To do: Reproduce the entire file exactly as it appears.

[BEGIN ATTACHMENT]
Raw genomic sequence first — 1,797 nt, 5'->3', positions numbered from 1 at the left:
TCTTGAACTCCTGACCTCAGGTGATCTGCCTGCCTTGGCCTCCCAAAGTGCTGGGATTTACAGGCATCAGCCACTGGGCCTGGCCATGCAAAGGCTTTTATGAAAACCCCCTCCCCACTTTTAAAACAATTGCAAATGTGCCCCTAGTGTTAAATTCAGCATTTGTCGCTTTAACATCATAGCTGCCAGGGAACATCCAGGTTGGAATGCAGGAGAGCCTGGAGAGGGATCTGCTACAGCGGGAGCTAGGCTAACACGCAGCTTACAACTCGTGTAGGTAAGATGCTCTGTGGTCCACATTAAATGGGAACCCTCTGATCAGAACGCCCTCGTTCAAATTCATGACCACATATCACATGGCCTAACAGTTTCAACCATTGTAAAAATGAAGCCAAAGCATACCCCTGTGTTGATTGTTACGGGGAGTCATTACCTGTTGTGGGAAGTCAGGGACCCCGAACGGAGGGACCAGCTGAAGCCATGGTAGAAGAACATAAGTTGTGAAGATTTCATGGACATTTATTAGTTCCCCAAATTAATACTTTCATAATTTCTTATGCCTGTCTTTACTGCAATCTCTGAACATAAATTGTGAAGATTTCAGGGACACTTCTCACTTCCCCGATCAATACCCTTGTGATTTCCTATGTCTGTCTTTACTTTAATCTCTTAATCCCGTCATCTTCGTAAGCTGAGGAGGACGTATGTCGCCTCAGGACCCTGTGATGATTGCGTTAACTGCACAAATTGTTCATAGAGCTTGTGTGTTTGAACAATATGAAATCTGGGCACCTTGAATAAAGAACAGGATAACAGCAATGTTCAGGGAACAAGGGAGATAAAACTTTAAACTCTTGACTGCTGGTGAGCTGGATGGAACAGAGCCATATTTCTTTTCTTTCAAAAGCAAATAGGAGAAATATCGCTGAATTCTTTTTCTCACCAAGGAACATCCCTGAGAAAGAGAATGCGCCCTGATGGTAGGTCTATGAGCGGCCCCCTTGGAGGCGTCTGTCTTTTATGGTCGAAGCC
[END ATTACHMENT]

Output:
Raw genomic sequence first — 1,797 nt, 5'->3', positions numbered from 1 at the left:
TCTTGAACTCCTGACCTCAGGTGATCTGCCTGCCTTGGCCTCCCAAAGTGCTGGGATTTACAGGCATCAGCCACTGGGCCTGGCCATGCAAAGGCTTTTATGAAAACCCCCTCCCCACTTTTAAAACAATTGCAAATGTGCCCCTAGTGTTAAATTCAGCATTTGTCGCTTTAACATCATAGCTGCCAGGGAACATCCAGGTTGGAATGCAGGAGAGCCTGGAGAGGGATCTGCTACAGCGGGAGCTAGGCTAACACGCAGCTTACAACTCGTGTAGGTAAGATGCTCTGTGGTCCACATTAAATGGGAACCCTCTGATCAGAACGCCCTCGTTCAAATTCATGACCACATATCACATGGCCTAACAGTTTCAACCATTGTAAAAATGAAGCCAAAGCATACCCCTGTGTTGATTGTTACGGGGAGTCATTACCTGTTGTGGGAAGTCAGGGACCCCGAACGGAGGGACCAGCTGAAGCCATGGTAGAAGAACATAAGTTGTGAAGATTTCATGGACATTTATTAGTTCCCCAAATTAATACTTTCATAATTTCTTATGCCTGTCTTTACTGCAATCTCTGAACATAAATTGTGAAGATTTCAGGGACACTTCTCACTTCCCCGATCAATACCCTTGTGATTTCCTATGTCTGTCTTTACTTTAATCTCTTAATCCCGTCATCTTCGTAAGCTGAGGAGGACGTATGTCGCCTCAGGACCCTGTGATGATTGCGTTAACTGCACAAATTGTTCATAGAGCTTGTGTGTTTGAACAATATGAAATCTGGGCACCTTGAATAAAGAACAGGATAACAGCAATGTTCAGGGAACAAGGGAGATAAAACTTTAAACTCTTGACTGCTGGTGAGCTGGATGGAACAGAGCCATATTTCTTTTCTTTCAAAAGCAAATAGGAGAAATATCGCTGAATTCTTTTTCTCACCAAGGAACATCCCTGAGAAAGAGAATGCGCCCTGATGGTAGGTCTATGAGCGGCCCCCTTGGAGGCGTCTGTCTTTTATGGTCGAAGCC